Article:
Jerry Figgiani, a martial arts expert, owns two karate schools on Long Island — East Coast Black Belt Academy in Middle Island and Traditional Martial Arts in Kings Park — and is the author of "From the Minds of the Masters" and "The Difference." He lives in Middle Island with his wife and two daughters.
What is your cooking history? I love Italian food; it’s my number one food of choice. I was influenced by my grandmother. My family was from Greenwich Village, and there were always Italian restaurants. These days, I’m very into going out to eat. My wife and I eat out three or four times a week, visiting Italian restaurants. I probably could have retired by now if we didn’t eat out so much. I love the Parkside in Corona. In Manhattan, Tony di Napoli, La Parma in Williston Park. Right near me, I like Lombardi’s in Middle Island.
What about when you travel? I teach seminars at dojos all over the world. A school is like a big family. After our workouts, we go out to eat. I’m one of the few westerners who has had the opportunity to teach in Japan. Mainly I’m in Okinawa, and when I’m there I eat the food that’s part of their culture. I went to China and tasted authentic Sichuan food. In Italy, it’s a no-brainer, everything is delicious. One of the best meals I had recently was in Ireland, cooked by the wife of my host. She owns a catering company, and made all kinds of breads and soups and stews that I had never had.
Where does this recipe come from? My father owned a few bars that served food. One of his chefs made a linguine and clam sauce dish for me. I remember it being a creamy sauce and it was amazing. Over the years, I started playing around with the idea, making a creamy, spicy sauce.
Tips for success? I make sure that I clean the clams well, so I can use whatever broth that is in the pot after they steam, at least a cup of it, to thin the sauce and add flavor. Some people like it more or less spicy. For my wife I adjust it, less spicy.
Serving suggestions? I like a cold seafood salad as an appetizer before this. And, of course, a lot of Italian bread for dunking into the sauce.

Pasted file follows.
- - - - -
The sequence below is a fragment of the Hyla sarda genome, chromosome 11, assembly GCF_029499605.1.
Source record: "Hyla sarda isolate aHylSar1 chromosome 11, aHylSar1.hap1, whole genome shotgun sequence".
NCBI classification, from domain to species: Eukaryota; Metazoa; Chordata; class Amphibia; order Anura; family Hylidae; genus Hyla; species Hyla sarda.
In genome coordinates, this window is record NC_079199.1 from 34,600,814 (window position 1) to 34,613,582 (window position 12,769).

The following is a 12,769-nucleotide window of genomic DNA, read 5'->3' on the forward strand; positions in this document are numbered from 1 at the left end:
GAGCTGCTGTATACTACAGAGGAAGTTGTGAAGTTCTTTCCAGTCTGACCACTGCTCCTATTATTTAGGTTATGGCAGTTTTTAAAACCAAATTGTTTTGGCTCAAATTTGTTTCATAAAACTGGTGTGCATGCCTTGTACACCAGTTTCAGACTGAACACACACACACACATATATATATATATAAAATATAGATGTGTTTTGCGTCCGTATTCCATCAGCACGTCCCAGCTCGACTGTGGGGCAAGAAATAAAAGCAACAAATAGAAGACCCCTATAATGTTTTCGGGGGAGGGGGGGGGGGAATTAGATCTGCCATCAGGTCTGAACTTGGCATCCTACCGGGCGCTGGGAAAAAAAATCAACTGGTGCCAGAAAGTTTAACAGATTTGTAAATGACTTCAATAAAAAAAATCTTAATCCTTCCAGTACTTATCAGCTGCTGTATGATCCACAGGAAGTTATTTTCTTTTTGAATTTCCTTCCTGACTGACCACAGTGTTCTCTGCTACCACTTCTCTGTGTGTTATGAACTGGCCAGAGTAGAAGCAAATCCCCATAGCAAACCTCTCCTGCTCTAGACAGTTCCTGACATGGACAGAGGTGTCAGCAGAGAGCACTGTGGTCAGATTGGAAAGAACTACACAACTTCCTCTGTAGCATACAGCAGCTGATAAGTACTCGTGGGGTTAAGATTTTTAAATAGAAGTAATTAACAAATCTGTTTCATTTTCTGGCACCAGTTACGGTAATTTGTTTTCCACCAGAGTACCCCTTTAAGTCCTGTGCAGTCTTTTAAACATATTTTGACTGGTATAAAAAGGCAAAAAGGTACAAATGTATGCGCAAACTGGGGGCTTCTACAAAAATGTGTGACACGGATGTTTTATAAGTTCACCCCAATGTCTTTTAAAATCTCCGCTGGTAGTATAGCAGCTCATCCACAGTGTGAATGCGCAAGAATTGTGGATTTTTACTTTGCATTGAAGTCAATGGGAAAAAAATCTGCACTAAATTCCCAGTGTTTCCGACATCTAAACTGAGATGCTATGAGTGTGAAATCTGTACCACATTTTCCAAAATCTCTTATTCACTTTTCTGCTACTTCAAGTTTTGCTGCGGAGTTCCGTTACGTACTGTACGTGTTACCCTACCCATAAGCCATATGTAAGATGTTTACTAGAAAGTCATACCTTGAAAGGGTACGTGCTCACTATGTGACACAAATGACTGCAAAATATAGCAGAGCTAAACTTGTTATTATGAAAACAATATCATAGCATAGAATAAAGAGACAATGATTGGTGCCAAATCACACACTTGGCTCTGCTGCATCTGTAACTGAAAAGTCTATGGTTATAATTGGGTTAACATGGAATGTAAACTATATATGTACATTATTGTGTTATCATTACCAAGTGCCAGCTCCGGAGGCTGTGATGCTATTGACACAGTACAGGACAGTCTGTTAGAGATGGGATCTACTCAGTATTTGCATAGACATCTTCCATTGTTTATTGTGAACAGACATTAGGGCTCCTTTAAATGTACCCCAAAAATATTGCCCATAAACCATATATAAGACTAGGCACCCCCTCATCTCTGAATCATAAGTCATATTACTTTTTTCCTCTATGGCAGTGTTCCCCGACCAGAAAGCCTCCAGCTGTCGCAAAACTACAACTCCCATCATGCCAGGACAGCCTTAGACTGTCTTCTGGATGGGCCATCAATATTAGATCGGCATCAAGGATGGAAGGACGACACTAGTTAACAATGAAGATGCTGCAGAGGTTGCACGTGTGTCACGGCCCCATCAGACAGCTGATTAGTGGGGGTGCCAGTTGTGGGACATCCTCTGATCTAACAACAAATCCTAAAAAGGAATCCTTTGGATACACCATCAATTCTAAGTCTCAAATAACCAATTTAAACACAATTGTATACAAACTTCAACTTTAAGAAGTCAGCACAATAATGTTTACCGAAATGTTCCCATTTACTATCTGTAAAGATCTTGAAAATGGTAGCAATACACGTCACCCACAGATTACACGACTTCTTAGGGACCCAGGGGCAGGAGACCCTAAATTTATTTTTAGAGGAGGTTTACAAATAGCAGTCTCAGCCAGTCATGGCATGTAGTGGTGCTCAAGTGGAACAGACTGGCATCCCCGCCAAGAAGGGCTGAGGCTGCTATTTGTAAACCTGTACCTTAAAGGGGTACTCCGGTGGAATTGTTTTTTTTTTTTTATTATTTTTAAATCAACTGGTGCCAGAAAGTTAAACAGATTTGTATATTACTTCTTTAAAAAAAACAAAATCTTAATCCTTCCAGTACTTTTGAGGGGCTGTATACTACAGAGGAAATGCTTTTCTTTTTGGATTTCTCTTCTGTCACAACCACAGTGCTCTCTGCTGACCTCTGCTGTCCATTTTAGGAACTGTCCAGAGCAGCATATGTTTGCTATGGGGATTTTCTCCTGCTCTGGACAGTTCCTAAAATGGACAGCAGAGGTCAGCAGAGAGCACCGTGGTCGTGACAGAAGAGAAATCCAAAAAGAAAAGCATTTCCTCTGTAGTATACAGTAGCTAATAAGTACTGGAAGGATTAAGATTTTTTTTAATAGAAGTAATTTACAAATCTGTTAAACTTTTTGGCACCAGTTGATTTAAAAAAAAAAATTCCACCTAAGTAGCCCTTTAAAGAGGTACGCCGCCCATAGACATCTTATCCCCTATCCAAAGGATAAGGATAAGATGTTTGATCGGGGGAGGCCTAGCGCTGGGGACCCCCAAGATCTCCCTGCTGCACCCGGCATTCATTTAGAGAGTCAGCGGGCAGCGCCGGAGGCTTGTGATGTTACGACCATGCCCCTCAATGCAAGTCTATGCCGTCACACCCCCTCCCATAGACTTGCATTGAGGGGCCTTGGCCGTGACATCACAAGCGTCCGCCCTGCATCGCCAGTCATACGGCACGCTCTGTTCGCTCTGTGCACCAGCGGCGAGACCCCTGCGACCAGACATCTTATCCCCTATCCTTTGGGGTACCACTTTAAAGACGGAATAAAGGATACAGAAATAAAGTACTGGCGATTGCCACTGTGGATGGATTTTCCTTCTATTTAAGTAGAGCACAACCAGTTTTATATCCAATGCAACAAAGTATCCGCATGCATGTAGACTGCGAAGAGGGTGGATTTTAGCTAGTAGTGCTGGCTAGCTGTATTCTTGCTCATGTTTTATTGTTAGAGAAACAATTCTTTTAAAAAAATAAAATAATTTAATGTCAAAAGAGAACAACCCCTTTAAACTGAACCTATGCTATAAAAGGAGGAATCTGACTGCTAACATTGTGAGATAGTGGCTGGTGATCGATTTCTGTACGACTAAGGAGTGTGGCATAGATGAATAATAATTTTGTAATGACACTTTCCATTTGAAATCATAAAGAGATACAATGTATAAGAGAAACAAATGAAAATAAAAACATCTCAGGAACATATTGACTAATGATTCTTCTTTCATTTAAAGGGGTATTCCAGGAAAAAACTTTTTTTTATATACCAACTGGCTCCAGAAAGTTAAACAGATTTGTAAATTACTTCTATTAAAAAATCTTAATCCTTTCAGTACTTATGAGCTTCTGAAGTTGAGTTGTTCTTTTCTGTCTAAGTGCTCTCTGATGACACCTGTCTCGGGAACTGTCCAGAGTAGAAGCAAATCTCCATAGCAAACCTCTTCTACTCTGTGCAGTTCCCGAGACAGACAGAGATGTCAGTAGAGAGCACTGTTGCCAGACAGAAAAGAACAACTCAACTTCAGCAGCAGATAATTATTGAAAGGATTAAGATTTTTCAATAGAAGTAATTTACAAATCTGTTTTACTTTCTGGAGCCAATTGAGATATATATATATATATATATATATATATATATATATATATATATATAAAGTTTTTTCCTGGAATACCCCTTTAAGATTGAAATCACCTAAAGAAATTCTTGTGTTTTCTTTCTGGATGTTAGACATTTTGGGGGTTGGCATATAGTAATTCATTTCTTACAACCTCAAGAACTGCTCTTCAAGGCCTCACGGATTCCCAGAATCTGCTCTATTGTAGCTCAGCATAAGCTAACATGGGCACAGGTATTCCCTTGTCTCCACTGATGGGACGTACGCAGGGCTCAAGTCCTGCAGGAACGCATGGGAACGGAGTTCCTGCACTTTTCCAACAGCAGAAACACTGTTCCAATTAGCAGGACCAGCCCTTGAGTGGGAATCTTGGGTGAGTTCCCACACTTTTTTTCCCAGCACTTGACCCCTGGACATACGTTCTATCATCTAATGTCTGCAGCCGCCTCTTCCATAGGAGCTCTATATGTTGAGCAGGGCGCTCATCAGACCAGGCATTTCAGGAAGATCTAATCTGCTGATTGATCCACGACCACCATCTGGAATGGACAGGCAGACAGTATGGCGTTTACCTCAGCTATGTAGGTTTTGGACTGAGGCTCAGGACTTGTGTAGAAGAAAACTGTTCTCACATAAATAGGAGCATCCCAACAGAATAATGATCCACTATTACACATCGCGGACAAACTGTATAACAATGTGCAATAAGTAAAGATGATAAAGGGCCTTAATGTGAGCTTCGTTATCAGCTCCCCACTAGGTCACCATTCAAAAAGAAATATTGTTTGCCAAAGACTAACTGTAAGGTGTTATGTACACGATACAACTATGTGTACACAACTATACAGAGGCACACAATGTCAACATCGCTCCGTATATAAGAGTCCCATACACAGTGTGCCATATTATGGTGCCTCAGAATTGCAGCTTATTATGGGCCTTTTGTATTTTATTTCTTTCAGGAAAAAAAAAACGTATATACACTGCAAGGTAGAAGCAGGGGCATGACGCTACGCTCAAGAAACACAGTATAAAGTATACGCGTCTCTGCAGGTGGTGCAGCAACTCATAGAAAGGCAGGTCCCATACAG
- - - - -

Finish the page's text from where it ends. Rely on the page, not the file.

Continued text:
LINGUINE AND CREAMY WHITE CLAM SAUCE
4 cloves garlic, finely chopped
1/4 cup extra-virgin olive oil
1 pound linguine
1 cup heavy cream
1/4 cup flour
1 cup bottled clam juice
1/4 cup white wine
1 tablespoon lemon juice
Ground black pepper
3 dozen fresh littlneck clams, scrubbed
2 tablespoons grated Parmesan cheese, plus more for serving
3/4 cups fresh Italian parsley
Crushed red pepper
1. Combine the garlic and olive oil in a small bowl. Cover and let stand overnight.
2. Bring a large pot of salted water to boil. Cook the linguine until it is al dente.
3. Meanwhile, make the sauce: In a small bowl, whisk together the heavy cream and flour until smooth. Set aside.
4. In a large saucepan, heat the garlic and oil over medium heat until fragrant but not brown. Add the clam juice. Whisk in the heavy cream mixture, wine, lemon juice and salt and pepper to taste. Bring to a simmer and cook until slightly thickened.
5. In a large pot, steam clams until they open (discard any that do not open). Transfer the clams to a bowl. Use some of the liquid in the bottom of the pot to thin the cream sauce.
6. Drain the pasta and place in a large bowl. Mix with some of the thinned clam sauce, 2 tablespoons Parmesan cheese, parsley and crushed red pepper to taste. Top with the remaining sauce and clams. Serve immediately with additional cheese on the side. Makes 4 servings.